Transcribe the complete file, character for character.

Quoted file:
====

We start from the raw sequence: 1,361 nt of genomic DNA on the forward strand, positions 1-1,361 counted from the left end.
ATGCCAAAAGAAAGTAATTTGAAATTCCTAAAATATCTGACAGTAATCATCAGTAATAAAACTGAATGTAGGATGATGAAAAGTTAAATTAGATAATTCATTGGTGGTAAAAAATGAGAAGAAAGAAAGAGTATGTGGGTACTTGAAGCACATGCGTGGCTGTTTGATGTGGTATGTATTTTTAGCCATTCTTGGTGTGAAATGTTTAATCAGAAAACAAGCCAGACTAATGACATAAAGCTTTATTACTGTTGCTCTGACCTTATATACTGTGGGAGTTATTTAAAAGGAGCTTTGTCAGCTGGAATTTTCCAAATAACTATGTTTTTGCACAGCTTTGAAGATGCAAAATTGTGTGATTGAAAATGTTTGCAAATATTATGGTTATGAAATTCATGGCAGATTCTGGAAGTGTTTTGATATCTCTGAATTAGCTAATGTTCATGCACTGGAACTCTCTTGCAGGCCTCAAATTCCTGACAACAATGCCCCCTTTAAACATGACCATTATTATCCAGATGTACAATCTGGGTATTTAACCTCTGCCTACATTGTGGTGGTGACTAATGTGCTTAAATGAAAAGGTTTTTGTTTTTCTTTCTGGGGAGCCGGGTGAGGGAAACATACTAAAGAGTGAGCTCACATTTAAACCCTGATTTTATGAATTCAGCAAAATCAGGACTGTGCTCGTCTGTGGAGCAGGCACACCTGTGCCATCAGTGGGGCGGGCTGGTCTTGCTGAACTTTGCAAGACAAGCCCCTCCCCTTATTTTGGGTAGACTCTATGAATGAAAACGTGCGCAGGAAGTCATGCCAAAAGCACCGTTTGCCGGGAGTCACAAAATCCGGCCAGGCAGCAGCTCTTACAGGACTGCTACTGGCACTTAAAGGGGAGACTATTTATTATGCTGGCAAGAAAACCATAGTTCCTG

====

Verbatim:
We start from the raw sequence: 1,361 nt of genomic DNA on the forward strand, positions 1-1,361 counted from the left end.
ATGCCAAAAGAAAGTAATTTGAAATTCCTAAAATATCTGACAGTAATCATCAGTAATAAAACTGAATGTAGGATGATGAAAAGTTAAATTAGATAATTCATTGGTGGTAAAAAATGAGAAGAAAGAAAGAGTATGTGGGTACTTGAAGCACATGCGTGGCTGTTTGATGTGGTATGTATTTTTAGCCATTCTTGGTGTGAAATGTTTAATCAGAAAACAAGCCAGACTAATGACATAAAGCTTTATTACTGTTGCTCTGACCTTATATACTGTGGGAGTTATTTAAAAGGAGCTTTGTCAGCTGGAATTTTCCAAATAACTATGTTTTTGCACAGCTTTGAAGATGCAAAATTGTGTGATTGAAAATGTTTGCAAATATTATGGTTATGAAATTCATGGCAGATTCTGGAAGTGTTTTGATATCTCTGAATTAGCTAATGTTCATGCACTGGAACTCTCTTGCAGGCCTCAAATTCCTGACAACAATGCCCCCTTTAAACATGACCATTATTATCCAGATGTACAATCTGGGTATTTAACCTCTGCCTACATTGTGGTGGTGACTAATGTGCTTAAATGAAAAGGTTTTTGTTTTTCTTTCTGGGGAGCCGGGTGAGGGAAACATACTAAAGAGTGAGCTCACATTTAAACCCTGATTTTATGAATTCAGCAAAATCAGGACTGTGCTCGTCTGTGGAGCAGGCACACCTGTGCCATCAGTGGGGCGGGCTGGTCTTGCTGAACTTTGCAAGACAAGCCCCTCCCCTTATTTTGGGTAGACTCTATGAATGAAAACGTGCGCAGGAAGTCATGCCAAAAGCACCGTTTGCCGGGAGTCACAAAATCCGGCCAGGCAGCAGCTCTTACAGGACTGCTACTGGCACTTAAAGGGGAGACTATTTATTATGCTGGCAAGAAAACCATAGTTCCTG